Growing sweet corn in Perth is a must for anyone with the space to do so in their backyard. Corn is one of those veggies that just tastes so much better if you grow it yourself! It just seems to be sweeter than if you buy it at the supermarket. You need a fair amount of space to grow corn, because it’s wind pollinated so you need a decent amount of plants to get a high enough pollination rate. Originating in South America and thrives in the hot, dry Western Australian summers.
A much loved vegetable of children and adults alike, sweet corn is perfect for summer BBQ’s , served steamed with butter or a light sear on the BBQ hot plate…..yum. The best thing about growing corn in Perth is that it’s super easy.
Corn likes warm to hot conditions and can be grown in all parts of Australia when conditions are favourable. Daytime temperatures need to be consistently above 15°C for planting your corn which is ideal for Perth. Spring and summer are the best seasons for planting in most parts of Western Australia. You can plant all year round in tropical areas of the state.
How to plant sweet corn?
Sweet corn can be planted from late spring until early autumn throughout Western Australia and all year round in the tropics. Sweet corn can be purchased as seed or seedlings which come in a limited range. It is important to bear in mind that only one variety of corn should be cultivated in the garden at any one time as cross-pollination can adversely affect the quality of your crop.
It’s all about position, when it comes to planting sweet corn! They need full sun, no exceptions, and must have protection from strong winds. Sweet corn will do best when planted in a block style formation. This encourages better cross-pollination, which means more corn for you! Blocks of a dozen or more plants, grown at three-monthly intervals should provide a continual supply of food for the average family of four. The more corn you can fit in the better, and remember to allow about 40 – 50cm between plants.
Don’t fret about losing all your garden space, sweet corn are quite happy to be under planted once they grow up a bit. Try climbing beans or cucumbers… they are excellent companions. This will help you maximise the vegetable yield from your planting area.
Sweet corn varieties:
Sweet Corn Early Extra Sweet F1 – This early corn-on-the-cob has an unbeatably sweet flavour, but should not be grown near other varieties of Sweet Corn as cross pollination may impair its taste. The cobs are large and pale golden.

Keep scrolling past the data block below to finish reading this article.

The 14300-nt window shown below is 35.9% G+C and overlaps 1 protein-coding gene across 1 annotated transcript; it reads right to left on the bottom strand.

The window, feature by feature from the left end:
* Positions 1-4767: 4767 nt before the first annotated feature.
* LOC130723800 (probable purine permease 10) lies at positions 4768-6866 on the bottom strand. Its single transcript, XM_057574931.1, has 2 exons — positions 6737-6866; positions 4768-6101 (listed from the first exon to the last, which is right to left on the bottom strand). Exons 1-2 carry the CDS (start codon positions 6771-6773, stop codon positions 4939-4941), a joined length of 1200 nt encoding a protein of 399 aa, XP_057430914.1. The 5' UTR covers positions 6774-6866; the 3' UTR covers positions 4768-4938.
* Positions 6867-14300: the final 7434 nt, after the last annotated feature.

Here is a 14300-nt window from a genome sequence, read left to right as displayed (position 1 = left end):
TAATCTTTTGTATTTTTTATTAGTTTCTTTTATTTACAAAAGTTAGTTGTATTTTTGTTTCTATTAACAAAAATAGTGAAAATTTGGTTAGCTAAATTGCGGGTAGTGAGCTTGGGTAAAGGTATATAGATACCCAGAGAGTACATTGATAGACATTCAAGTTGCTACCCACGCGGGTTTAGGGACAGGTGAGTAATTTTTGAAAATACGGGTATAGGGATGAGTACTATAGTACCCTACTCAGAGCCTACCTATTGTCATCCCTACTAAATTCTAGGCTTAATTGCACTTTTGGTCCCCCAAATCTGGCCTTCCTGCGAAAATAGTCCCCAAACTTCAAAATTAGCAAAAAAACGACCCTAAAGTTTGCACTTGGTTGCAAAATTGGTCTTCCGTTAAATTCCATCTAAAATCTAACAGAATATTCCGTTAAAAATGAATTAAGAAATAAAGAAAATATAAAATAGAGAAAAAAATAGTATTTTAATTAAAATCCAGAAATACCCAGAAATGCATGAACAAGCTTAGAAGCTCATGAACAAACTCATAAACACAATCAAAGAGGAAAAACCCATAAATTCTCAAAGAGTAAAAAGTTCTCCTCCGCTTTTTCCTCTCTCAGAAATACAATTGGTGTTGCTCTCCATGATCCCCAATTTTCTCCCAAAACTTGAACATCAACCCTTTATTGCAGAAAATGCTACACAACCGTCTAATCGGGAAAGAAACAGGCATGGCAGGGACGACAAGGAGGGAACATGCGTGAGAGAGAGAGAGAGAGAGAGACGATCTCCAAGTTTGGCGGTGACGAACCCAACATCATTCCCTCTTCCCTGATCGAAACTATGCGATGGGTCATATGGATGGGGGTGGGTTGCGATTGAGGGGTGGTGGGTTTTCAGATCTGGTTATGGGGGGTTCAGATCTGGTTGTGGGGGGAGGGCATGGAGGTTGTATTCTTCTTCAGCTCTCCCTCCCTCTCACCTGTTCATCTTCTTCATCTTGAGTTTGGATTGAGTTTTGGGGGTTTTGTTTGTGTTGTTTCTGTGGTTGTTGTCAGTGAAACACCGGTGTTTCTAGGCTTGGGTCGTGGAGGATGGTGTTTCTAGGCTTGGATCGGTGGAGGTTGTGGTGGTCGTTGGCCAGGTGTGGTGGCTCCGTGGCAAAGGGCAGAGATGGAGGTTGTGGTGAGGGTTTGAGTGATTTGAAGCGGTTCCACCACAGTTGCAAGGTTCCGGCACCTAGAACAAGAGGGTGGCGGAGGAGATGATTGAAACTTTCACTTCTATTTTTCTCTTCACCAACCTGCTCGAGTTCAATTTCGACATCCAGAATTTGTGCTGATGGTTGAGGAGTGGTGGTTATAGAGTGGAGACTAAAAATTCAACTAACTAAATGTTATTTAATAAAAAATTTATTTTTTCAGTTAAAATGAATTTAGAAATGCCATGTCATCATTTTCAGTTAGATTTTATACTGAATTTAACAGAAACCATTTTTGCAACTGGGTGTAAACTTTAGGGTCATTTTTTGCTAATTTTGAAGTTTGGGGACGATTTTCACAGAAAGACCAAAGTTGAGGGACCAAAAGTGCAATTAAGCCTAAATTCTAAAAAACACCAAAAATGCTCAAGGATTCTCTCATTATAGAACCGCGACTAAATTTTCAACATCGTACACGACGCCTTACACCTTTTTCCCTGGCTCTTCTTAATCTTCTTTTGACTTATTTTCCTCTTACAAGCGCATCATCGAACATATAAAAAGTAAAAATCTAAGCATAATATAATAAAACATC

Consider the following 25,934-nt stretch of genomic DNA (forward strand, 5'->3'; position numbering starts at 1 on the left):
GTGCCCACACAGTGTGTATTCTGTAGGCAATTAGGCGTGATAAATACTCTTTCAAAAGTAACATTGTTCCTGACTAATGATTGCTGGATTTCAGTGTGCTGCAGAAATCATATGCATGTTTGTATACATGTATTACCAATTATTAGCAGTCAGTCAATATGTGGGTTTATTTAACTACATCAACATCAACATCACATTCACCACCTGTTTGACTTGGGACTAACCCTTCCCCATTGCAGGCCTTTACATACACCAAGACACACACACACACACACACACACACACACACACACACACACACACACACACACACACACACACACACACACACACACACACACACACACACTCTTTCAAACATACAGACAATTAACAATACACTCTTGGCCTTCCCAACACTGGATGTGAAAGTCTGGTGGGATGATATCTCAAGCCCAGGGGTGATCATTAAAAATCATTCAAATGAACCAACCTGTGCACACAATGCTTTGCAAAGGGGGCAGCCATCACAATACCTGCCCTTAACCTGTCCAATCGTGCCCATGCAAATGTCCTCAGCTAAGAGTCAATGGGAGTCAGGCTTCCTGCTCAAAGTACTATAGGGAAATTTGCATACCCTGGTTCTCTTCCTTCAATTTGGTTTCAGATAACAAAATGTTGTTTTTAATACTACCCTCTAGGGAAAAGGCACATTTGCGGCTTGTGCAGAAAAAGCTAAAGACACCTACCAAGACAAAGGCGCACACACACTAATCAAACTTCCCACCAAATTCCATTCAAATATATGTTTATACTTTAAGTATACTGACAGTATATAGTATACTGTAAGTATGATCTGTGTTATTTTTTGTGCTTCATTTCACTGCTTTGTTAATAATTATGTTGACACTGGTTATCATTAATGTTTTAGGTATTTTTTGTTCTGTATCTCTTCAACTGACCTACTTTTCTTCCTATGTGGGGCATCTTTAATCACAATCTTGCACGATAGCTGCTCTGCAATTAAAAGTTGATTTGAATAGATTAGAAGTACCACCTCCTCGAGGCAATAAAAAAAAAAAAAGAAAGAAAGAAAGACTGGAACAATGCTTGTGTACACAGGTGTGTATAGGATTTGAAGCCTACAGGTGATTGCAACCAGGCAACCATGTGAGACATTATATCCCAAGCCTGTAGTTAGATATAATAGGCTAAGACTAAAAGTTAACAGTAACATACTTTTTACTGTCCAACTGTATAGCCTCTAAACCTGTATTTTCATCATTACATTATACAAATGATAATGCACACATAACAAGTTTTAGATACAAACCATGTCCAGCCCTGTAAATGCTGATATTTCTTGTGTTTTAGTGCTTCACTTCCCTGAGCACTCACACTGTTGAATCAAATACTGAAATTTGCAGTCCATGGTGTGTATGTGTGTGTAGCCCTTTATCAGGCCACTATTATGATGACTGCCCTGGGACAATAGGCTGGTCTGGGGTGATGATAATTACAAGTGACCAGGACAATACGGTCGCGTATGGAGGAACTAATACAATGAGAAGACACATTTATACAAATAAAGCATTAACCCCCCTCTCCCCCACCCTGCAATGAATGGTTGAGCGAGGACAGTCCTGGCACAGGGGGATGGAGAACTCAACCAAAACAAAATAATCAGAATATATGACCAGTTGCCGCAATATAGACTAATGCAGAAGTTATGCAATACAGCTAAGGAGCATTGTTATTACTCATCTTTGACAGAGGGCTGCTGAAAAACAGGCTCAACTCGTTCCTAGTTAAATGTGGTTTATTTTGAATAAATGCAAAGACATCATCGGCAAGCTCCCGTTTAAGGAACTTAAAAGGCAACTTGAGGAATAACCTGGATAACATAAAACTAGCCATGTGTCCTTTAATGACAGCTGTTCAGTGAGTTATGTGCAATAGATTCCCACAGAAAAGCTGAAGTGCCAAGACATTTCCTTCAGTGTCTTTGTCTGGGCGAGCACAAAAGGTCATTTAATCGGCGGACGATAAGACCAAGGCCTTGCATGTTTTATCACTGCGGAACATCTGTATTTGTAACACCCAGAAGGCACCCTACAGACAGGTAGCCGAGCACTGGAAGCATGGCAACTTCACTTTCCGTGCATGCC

Sweet Corn Kelvedon Glory F1 – An early cropping and very reliable variety which produces long, even cobs. The taste is exceptionally good and, as with all Sweet Corn, the sooner you eat them after harvest, the better the taste. Grow in a sunny position, sheltered from the wind, ideally on a well drained soil which has been enriched with peat, or well-rotted manure or compost.
Sweet Corn Snow Gold Bicolour F1 – This fine super sweet corn produces medium to large sized cobs with bicolour kernels. An early to mid season variety with sweet flavour which holds well on the plant. Grow in a sunny position, sheltered from the wind on a well-drained soil, ideally enriched with well-rotted manure or compost.
Sweet Corn Terrific F1 – Early cropping and terrific taste.
Growing corn in pots:
Corn can be grown in a large pots but is not a practical choice for growing because pollination requires several plants. Plant 5 or 6 seeds in 20 litre pot.
How to harvest corn?
Corn requires from 60 to 100 days to reach harvest depending on the variety and weather conditions. Corn is ready for harvest when ears turn dark green, silks turn brown, and kernels are soft and plump. To test whether the corn is ready to eat, peel back a small section of the casing and break open a kernel with your fingernail. If the liquid that comes out is clear the corn is not ripe; if it is milky it can be harvested immediately. Pick corn by grabbing the ear and giving it a sharp downward twist. Each stalk of corn will produce one or perhaps two harvestable ears of corn at most. Harvest should be about 20 days after the silks appear. Harvest corn in the morning and plunge ears immediately into cold water to preserve their sweetness.
Corn diseases and common problems:
Watch for aphids, borers and caterpillars. Spray with pyrethrum if the infestation is bad. Birds, and rodents can also attack the corn as it begins to ripen. If necessary, protect the cobs with individual bags so that you get to enjoy the product of your hard work.
Corn, once harvested, goes downhill pretty quickly and rapidly losses flavour. The best way to enjoy sweet corn is really fresh. If you can’t eat all the fresh corn then the best approach is to blanch the corn and then freeze it. Don’t put salt in the cooking water. It converts the sweet corn sugars into starch.
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